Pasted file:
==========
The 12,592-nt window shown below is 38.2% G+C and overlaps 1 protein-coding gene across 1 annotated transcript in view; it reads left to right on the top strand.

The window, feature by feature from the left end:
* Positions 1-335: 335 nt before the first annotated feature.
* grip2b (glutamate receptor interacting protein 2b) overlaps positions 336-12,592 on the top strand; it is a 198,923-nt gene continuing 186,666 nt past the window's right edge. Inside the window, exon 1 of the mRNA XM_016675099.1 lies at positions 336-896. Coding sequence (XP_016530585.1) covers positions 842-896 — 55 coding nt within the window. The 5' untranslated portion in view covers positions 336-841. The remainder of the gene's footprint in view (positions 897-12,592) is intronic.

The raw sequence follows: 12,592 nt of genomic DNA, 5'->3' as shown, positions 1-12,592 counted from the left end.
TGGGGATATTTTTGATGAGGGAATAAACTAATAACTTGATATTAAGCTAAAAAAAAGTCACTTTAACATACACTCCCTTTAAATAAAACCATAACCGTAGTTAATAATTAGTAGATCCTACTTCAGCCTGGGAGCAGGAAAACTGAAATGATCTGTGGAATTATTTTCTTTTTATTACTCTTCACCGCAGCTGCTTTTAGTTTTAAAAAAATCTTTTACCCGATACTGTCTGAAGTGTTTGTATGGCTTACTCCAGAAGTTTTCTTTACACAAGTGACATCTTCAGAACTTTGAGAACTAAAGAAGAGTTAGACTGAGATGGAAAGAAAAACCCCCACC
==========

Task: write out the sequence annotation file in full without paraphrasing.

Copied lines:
The 12,592-nt window shown below is 38.2% G+C and overlaps 1 protein-coding gene across 1 annotated transcript in view; it reads left to right on the top strand.

The window, feature by feature from the left end:
* Positions 1-335: 335 nt before the first annotated feature.
* grip2b (glutamate receptor interacting protein 2b) overlaps positions 336-12,592 on the top strand; it is a 198,923-nt gene continuing 186,666 nt past the window's right edge. Inside the window, exon 1 of the mRNA XM_016675099.1 lies at positions 336-896. Coding sequence (XP_016530585.1) covers positions 842-896 — 55 coding nt within the window. The 5' untranslated portion in view covers positions 336-841. The remainder of the gene's footprint in view (positions 897-12,592) is intronic.

The raw sequence follows: 12,592 nt of genomic DNA, 5'->3' as shown, positions 1-12,592 counted from the left end.
TGGGGATATTTTTGATGAGGGAATAAACTAATAACTTGATATTAAGCTAAAAAAAAGTCACTTTAACATACACTCCCTTTAAATAAAACCATAACCGTAGTTAATAATTAGTAGATCCTACTTCAGCCTGGGAGCAGGAAAACTGAAATGATCTGTGGAATTATTTTCTTTTTATTACTCTTCACCGCAGCTGCTTTTAGTTTTAAAAAAATCTTTTACCCGATACTGTCTGAAGTGTTTGTATGGCTTACTCCAGAAGTTTTCTTTACACAAGTGACATCTTCAGAACTTTGAGAACTAAAGAAGAGTTAGACTGAGATGGAAAGAAAAACCCCCACC